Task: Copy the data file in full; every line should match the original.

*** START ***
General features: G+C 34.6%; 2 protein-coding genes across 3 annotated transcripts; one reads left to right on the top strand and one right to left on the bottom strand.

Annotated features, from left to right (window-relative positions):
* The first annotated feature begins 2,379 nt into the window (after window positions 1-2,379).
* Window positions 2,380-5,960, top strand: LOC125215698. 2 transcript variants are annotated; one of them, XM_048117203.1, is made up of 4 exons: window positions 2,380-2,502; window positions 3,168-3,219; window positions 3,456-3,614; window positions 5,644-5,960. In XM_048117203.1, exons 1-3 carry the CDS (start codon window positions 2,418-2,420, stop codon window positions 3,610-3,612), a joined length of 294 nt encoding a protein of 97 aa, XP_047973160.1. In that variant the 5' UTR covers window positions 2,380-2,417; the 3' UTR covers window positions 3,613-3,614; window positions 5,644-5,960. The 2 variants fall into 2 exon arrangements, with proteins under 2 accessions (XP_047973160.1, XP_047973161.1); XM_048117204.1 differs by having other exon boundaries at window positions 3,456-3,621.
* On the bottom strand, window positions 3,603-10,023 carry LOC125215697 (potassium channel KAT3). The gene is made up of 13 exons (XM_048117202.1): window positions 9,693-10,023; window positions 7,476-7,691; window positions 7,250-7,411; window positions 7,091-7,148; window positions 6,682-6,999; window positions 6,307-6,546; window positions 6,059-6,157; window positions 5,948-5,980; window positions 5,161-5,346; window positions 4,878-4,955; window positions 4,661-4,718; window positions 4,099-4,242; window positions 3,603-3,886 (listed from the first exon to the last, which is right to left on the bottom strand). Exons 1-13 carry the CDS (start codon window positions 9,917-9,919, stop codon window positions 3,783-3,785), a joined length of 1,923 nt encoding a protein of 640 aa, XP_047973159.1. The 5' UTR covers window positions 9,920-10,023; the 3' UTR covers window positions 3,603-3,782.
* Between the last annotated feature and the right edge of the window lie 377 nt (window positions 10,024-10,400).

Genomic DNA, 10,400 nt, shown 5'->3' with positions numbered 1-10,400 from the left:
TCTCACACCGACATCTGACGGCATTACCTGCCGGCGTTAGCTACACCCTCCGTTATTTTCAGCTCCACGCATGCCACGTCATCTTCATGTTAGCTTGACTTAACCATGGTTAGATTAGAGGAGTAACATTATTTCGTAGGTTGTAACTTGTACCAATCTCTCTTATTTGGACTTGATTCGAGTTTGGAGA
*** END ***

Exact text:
General features: G+C 34.6%; 2 protein-coding genes across 3 annotated transcripts; one reads left to right on the top strand and one right to left on the bottom strand.

Annotated features, from left to right (window-relative positions):
* The first annotated feature begins 2,379 nt into the window (after window positions 1-2,379).
* Window positions 2,380-5,960, top strand: LOC125215698. 2 transcript variants are annotated; one of them, XM_048117203.1, is made up of 4 exons: window positions 2,380-2,502; window positions 3,168-3,219; window positions 3,456-3,614; window positions 5,644-5,960. In XM_048117203.1, exons 1-3 carry the CDS (start codon window positions 2,418-2,420, stop codon window positions 3,610-3,612), a joined length of 294 nt encoding a protein of 97 aa, XP_047973160.1. In that variant the 5' UTR covers window positions 2,380-2,417; the 3' UTR covers window positions 3,613-3,614; window positions 5,644-5,960. The 2 variants fall into 2 exon arrangements, with proteins under 2 accessions (XP_047973160.1, XP_047973161.1); XM_048117204.1 differs by having other exon boundaries at window positions 3,456-3,621.
* On the bottom strand, window positions 3,603-10,023 carry LOC125215697 (potassium channel KAT3). The gene is made up of 13 exons (XM_048117202.1): window positions 9,693-10,023; window positions 7,476-7,691; window positions 7,250-7,411; window positions 7,091-7,148; window positions 6,682-6,999; window positions 6,307-6,546; window positions 6,059-6,157; window positions 5,948-5,980; window positions 5,161-5,346; window positions 4,878-4,955; window positions 4,661-4,718; window positions 4,099-4,242; window positions 3,603-3,886 (listed from the first exon to the last, which is right to left on the bottom strand). Exons 1-13 carry the CDS (start codon window positions 9,917-9,919, stop codon window positions 3,783-3,785), a joined length of 1,923 nt encoding a protein of 640 aa, XP_047973159.1. The 5' UTR covers window positions 9,920-10,023; the 3' UTR covers window positions 3,603-3,782.
* Between the last annotated feature and the right edge of the window lie 377 nt (window positions 10,024-10,400).

Genomic DNA, 10,400 nt, shown 5'->3' with positions numbered 1-10,400 from the left:
TCTCACACCGACATCTGACGGCATTACCTGCCGGCGTTAGCTACACCCTCCGTTATTTTCAGCTCCACGCATGCCACGTCATCTTCATGTTAGCTTGACTTAACCATGGTTAGATTAGAGGAGTAACATTATTTCGTAGGTTGTAACTTGTACCAATCTCTCTTATTTGGACTTGATTCGAGTTTGGAGA